You Want Me to Teach Choir?!



If there's one thing I know about, it's getting thrown into a teaching position I never expected.  I taught K-12 for two years which included K-5 general music, middle school choir, and high school choir.  Though I had been in choir myself and had even student taught in middle school choir, it had been soooooooo many years, I might as well have been starting over.  I learned A LOT in those two years and I'm glad to pass on the most helpful things I learned. 

1.  Find a mentor teacher in the area.

Mentor teachers are EVERYTHING when you are teaching something new to you.  Go observe them, have them come observe you.  Go to see more than one person so you can see different styles of teaching.  You will learn more just observing and asking questions at the end of the day than most books will ever teach you.  Ask them to see their choral handbooks, sight-reading, and any books they recommend to learn about choral teaching. 

2.  Seek out professional development opportunities.

Who says an old dog can't learn new tricks?  My choral directing and understanding of how to teach choir came so far in just two years.  Much of it came from going to workshops where I could learn from the best of the best.  Join your state vocal music association so you can network with other teachers who can point you in the right direction. 

3.  Check out Christine Bass  

(no, she is not paying me to say this--in fact, she doesn't even know me!)

If you need tips on how to help your non-audition choir and above learn the basics, this woman is for you!  I saw Christine Bass present and she was exactly what every new choral director needs in their life.  Check out her book and I guarantee it will help you.  She also has real video examples of what her choirs sound like at the beginning of the year and what happens along the way.  It's real life!
https://www.amazon.com/Front-Loading-Your-Choral-Rehearsal-Constructing/dp/1495097145/ref=olp_product_details?_encoding=UTF8&me=&qid=1532800593&sr=8-1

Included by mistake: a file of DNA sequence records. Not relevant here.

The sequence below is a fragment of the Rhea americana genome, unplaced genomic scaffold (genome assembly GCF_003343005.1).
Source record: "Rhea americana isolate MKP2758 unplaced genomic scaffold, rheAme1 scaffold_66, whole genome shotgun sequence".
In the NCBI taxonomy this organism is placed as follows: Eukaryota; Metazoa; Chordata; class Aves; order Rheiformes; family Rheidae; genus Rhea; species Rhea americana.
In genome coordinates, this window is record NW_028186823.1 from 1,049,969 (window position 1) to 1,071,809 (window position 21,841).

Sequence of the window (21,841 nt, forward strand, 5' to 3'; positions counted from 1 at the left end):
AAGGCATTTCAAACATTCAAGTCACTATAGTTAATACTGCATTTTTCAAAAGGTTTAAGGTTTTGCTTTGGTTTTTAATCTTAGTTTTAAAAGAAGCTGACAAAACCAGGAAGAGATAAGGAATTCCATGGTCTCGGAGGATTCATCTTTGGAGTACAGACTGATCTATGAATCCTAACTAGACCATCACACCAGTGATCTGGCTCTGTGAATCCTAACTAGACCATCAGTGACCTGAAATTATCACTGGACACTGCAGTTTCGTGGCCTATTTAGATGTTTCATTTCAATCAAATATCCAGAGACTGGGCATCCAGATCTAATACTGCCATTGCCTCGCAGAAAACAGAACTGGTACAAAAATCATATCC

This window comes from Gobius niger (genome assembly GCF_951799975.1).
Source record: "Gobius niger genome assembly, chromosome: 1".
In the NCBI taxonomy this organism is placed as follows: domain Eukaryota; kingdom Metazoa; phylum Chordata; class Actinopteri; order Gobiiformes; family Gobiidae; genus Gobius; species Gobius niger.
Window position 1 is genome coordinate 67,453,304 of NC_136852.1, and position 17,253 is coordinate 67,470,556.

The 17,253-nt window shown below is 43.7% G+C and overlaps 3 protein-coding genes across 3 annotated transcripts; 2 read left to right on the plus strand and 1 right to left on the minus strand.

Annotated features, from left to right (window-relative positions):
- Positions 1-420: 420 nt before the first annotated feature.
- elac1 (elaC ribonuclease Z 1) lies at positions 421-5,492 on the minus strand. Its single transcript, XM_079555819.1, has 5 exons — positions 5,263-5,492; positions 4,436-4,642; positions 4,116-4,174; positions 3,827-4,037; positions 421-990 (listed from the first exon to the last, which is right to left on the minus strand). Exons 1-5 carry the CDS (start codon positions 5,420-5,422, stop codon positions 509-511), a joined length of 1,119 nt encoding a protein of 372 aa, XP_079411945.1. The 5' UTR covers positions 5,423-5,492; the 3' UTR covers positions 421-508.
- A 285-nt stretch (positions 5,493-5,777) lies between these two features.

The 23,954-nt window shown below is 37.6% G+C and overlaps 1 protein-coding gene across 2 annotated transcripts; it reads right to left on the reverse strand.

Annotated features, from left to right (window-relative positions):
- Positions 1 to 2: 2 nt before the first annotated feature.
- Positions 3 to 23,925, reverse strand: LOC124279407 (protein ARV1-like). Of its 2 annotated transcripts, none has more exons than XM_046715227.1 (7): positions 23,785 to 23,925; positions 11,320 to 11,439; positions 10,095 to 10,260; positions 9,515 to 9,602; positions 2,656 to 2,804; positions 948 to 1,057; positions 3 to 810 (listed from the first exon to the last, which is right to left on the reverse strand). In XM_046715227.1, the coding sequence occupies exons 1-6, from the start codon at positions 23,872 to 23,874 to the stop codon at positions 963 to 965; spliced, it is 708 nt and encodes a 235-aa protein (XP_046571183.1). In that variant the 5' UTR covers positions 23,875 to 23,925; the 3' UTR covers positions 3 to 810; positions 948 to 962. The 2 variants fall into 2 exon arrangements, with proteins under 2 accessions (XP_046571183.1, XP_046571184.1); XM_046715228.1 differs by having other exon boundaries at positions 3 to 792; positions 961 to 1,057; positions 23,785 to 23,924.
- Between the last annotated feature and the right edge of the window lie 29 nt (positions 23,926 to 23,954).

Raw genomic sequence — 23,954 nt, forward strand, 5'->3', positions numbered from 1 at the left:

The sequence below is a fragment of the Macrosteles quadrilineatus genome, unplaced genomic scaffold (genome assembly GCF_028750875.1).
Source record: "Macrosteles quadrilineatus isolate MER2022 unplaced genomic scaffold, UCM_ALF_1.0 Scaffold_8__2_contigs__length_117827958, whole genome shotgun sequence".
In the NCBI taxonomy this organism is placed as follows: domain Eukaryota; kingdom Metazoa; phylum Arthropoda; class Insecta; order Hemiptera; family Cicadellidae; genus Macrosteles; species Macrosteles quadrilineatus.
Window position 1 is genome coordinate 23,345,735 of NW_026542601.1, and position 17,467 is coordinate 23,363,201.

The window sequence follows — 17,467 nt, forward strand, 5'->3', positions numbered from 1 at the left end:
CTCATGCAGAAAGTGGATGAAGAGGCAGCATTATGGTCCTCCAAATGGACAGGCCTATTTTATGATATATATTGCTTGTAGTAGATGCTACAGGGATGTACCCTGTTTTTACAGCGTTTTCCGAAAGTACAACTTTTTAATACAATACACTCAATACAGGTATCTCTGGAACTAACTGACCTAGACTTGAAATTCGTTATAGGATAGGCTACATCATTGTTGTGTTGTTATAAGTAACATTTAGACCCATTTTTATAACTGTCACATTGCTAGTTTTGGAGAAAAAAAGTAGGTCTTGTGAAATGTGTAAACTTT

4.  Get some good warm-ups in your tool belt.

Don't do warm-ups just to warm-up.  Make sure your warm-ups are teaching a skill related to something you are going over in your repertoire that day.  Warm-ups don't have to be anything special, just purposeful.  Here are two books I found especially helpful:

https://www.amazon.com/Quick-Starts-Young-Choirs-Activities/dp/1480342262/ref=sr_1_1?s=books&ie=UTF8&qid=1532802359&sr=1-1&keywords=quick+starts+for+young+choirs
https://www.amazon.com/Choral-Warm-Up-Collection-Sourcebook-Contributed/dp/0739030523/ref=sr_1_3?s=books&ie=UTF8&qid=1532802447&sr=1-3&keywords=choral+warm+ups

5.  Give yourself a break.  

Realize that when you are doing something new, that you have never taught before, you are going to make mistakes.  However, keep in mind that you will slowly have successes too!  No one became a world-class choral director over night.  Be patient with the process and enjoy as your successes begin to build on one another.

6.  Give Back

When you finally get to the point when you know a thing or two about choral directing, don't forget to help out the band director who just got "stuck" teaching choir for the first time in their life!  You will know the feeling better than anyone else.

Catch you next time I have something noteworthy!

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